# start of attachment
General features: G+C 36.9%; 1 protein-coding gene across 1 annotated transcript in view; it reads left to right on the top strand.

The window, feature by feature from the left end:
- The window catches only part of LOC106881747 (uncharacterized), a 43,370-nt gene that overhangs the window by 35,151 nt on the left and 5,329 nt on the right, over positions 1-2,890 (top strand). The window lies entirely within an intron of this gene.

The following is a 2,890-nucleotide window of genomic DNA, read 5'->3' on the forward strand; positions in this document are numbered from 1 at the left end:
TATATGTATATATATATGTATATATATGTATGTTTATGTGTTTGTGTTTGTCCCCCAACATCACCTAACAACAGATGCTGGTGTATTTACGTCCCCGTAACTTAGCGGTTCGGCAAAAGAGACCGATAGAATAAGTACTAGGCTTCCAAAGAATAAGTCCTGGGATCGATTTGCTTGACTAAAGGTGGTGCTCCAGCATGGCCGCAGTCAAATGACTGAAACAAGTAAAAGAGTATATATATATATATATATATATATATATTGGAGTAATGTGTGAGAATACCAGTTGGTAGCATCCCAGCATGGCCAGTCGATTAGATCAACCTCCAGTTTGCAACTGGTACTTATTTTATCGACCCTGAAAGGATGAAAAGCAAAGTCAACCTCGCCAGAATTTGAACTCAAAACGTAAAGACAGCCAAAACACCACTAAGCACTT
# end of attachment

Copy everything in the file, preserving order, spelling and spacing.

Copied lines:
General features: G+C 36.9%; 1 protein-coding gene across 1 annotated transcript in view; it reads left to right on the top strand.

The window, feature by feature from the left end:
- The window catches only part of LOC106881747 (uncharacterized), a 43,370-nt gene that overhangs the window by 35,151 nt on the left and 5,329 nt on the right, over positions 1-2,890 (top strand). The window lies entirely within an intron of this gene.

The following is a 2,890-nucleotide window of genomic DNA, read 5'->3' on the forward strand; positions in this document are numbered from 1 at the left end:
TATATGTATATATATATGTATATATATGTATGTTTATGTGTTTGTGTTTGTCCCCCAACATCACCTAACAACAGATGCTGGTGTATTTACGTCCCCGTAACTTAGCGGTTCGGCAAAAGAGACCGATAGAATAAGTACTAGGCTTCCAAAGAATAAGTCCTGGGATCGATTTGCTTGACTAAAGGTGGTGCTCCAGCATGGCCGCAGTCAAATGACTGAAACAAGTAAAAGAGTATATATATATATATATATATATATATATTGGAGTAATGTGTGAGAATACCAGTTGGTAGCATCCCAGCATGGCCAGTCGATTAGATCAACCTCCAGTTTGCAACTGGTACTTATTTTATCGACCCTGAAAGGATGAAAAGCAAAGTCAACCTCGCCAGAATTTGAACTCAAAACGTAAAGACAGCCAAAACACCACTAAGCACTT